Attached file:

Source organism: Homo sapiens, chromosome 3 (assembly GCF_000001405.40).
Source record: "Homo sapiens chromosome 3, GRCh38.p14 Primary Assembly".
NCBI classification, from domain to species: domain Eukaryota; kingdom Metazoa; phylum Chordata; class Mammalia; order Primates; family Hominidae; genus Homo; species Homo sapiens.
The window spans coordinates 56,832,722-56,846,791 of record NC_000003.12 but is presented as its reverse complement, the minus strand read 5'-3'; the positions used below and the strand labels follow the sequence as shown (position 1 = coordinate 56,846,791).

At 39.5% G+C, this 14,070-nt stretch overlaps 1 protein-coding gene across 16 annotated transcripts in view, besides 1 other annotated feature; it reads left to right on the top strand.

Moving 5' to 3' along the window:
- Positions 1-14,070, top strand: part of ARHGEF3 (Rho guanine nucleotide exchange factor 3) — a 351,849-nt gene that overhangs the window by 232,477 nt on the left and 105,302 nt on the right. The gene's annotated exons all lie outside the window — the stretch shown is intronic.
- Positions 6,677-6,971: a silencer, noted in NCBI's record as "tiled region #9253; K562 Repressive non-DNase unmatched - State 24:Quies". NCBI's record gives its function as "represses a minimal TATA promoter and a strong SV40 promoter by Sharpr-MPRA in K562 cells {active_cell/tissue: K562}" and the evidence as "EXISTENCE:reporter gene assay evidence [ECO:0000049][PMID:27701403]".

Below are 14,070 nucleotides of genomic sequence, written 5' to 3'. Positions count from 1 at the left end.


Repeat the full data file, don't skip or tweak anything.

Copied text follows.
Source organism: Homo sapiens, chromosome 3 (assembly GCF_000001405.40).
Source record: "Homo sapiens chromosome 3, GRCh38.p14 Primary Assembly".
NCBI classification, from domain to species: domain Eukaryota; kingdom Metazoa; phylum Chordata; class Mammalia; order Primates; family Hominidae; genus Homo; species Homo sapiens.
The window spans coordinates 56,832,722-56,846,791 of record NC_000003.12 but is presented as its reverse complement, the minus strand read 5'-3'; the positions used below and the strand labels follow the sequence as shown (position 1 = coordinate 56,846,791).

At 39.5% G+C, this 14,070-nt stretch overlaps 1 protein-coding gene across 16 annotated transcripts in view, besides 1 other annotated feature; it reads left to right on the top strand.

Moving 5' to 3' along the window:
- Positions 1-14,070, top strand: part of ARHGEF3 (Rho guanine nucleotide exchange factor 3) — a 351,849-nt gene that overhangs the window by 232,477 nt on the left and 105,302 nt on the right. The gene's annotated exons all lie outside the window — the stretch shown is intronic.
- Positions 6,677-6,971: a silencer, noted in NCBI's record as "tiled region #9253; K562 Repressive non-DNase unmatched - State 24:Quies". NCBI's record gives its function as "represses a minimal TATA promoter and a strong SV40 promoter by Sharpr-MPRA in K562 cells {active_cell/tissue: K562}" and the evidence as "EXISTENCE:reporter gene assay evidence [ECO:0000049][PMID:27701403]".

Below are 14,070 nucleotides of genomic sequence, written 5' to 3'. Positions count from 1 at the left end.